Days 9, 10, and 11: Crisp. Velvet. Mortar.
Thanks, friends, for your patience during my recent absence.
As it turns out, there was plenty more to learn about eggs. We had begun the week with a fairly basic introduction, separating eggs by different methods, whipping up some meringues of various national origins, and such. Day 9 was when things started to get really interesting, most notably in the form of the dacquoise, a lovely contraption of two crisp, light, nut-infused meringue wafers held apart by an intervening layer of buttercream. You can imagine my repulsion. My partner and I very fortunately used way too much rum to flavor our icing. I do now consider this confection solely responsible for my first step up the great ladder of the Freshman Twenty-Seven. We also crafted some small, fatless meringues, which we dried in the oven and later covered with stripes of melted chocolate. You can’t go completely nonfat; it’s pastry school.
I noticed during meringue-making that my pastry bag skills have improved exponentially. This is rather intriguing since, until Tuesday, we hadn’t worked with them, and I personally hadn’t touched one since I was festooning a cake back in September. The only explanation I can come up with is that the pastry bag is simply a large, friendly cornet. As I may have implied at some point, cornet work is not something that I would highlight on my résumé. Somehow, though, the motions you make with a pastry bag just seem like easier-to-control versions of the same work we’ve been “performing” with those spiteful little paper cones. I suppose it’s akin to the difference between painting a fence and painting delicate facial features on a creepy porcelain doll that will probably just end up in an attic somewhere.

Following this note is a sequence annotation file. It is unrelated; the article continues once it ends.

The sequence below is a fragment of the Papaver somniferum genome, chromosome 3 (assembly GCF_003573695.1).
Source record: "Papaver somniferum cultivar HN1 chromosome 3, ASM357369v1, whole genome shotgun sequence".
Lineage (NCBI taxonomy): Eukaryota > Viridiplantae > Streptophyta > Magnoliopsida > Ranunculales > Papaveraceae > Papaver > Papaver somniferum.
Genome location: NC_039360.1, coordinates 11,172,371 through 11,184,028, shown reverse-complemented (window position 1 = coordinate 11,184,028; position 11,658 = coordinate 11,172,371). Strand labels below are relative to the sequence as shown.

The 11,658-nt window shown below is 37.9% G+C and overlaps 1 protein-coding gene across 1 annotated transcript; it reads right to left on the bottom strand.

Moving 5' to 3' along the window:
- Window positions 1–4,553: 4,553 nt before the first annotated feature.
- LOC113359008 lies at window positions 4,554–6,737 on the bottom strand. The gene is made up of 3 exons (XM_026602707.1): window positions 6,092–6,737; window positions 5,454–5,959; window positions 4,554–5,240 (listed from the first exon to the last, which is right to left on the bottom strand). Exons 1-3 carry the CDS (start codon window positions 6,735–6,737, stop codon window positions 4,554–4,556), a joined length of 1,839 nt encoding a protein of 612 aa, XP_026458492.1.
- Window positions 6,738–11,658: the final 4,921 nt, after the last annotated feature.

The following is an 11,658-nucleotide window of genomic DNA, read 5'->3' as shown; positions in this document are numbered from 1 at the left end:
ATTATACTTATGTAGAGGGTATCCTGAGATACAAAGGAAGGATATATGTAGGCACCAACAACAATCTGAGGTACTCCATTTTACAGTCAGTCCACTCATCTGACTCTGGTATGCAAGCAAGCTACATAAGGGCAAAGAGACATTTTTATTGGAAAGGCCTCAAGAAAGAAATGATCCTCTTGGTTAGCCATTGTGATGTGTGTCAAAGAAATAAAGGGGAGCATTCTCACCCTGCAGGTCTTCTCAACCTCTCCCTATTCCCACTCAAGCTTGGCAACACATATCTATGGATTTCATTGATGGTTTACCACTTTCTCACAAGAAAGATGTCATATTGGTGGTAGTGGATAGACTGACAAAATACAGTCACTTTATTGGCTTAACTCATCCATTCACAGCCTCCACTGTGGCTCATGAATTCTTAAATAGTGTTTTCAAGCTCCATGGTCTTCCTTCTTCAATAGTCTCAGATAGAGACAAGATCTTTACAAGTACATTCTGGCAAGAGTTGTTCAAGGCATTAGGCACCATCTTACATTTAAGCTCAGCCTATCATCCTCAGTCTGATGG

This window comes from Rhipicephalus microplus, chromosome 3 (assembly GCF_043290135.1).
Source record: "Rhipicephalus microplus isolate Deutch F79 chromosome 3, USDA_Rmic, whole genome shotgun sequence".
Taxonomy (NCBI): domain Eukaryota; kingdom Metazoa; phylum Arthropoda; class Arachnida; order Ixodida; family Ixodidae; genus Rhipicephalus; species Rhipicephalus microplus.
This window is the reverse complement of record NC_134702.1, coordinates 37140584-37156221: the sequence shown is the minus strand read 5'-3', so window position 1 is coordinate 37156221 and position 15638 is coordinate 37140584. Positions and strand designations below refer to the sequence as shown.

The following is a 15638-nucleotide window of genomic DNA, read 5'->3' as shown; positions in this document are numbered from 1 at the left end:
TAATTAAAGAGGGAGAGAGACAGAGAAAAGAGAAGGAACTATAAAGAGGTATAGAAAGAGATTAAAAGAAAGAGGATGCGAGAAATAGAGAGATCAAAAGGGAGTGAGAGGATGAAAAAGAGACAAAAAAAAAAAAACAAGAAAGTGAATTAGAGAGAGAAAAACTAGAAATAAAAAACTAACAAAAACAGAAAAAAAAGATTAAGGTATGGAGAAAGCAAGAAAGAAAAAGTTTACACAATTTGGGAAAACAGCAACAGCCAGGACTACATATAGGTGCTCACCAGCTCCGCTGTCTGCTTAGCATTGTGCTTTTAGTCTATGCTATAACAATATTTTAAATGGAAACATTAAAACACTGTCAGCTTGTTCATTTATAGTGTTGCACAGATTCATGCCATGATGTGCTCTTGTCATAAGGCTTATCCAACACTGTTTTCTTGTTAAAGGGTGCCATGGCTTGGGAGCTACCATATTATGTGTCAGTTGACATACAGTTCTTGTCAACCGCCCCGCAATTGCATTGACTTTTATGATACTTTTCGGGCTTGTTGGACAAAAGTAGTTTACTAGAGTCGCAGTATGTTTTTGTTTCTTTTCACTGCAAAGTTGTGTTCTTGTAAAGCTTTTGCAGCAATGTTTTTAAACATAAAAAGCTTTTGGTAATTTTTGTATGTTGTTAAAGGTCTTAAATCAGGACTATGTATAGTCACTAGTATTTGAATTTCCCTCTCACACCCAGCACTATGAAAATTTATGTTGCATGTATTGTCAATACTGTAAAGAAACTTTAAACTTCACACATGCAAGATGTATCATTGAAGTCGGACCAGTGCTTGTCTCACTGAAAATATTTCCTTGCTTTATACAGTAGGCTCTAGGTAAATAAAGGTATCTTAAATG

We investigated different techniques for creating our eggy masterpieces, my personal favorite of which is the Swiss method. It differs from the classic, or French, method, wherein one merely adds sugar to egg whites at appropriate times as they’re mixing. In the Swiss variety, the sugar is added at the beginning, to the completely unbeaten egg whites. The whole mess (and believe me, that’s just how it ends up) is then put in a bowl over simmering water, until all the sugar is melted and the whites are hot (but not, obviously, coagulated). The mixture is then beaten for quite a while, until it’s too cool to melt butter. It becomes extraordinarily glossy and very bright white – it’s positively gorgeous. Oh, and if you’d like to add butter, now’s the time. And don’t be shy. The major advantage of the Swiss is that it’s extremely stable. So much so, in fact, that if you keep adding butter until the egg whites and sugar seem more an afterthought than actual main ingredients, you wind up with Swiss meringue buttercream. This is exactly what we did, and, as noted above, we treated ours to a short but effective holiday in Puerto Rico.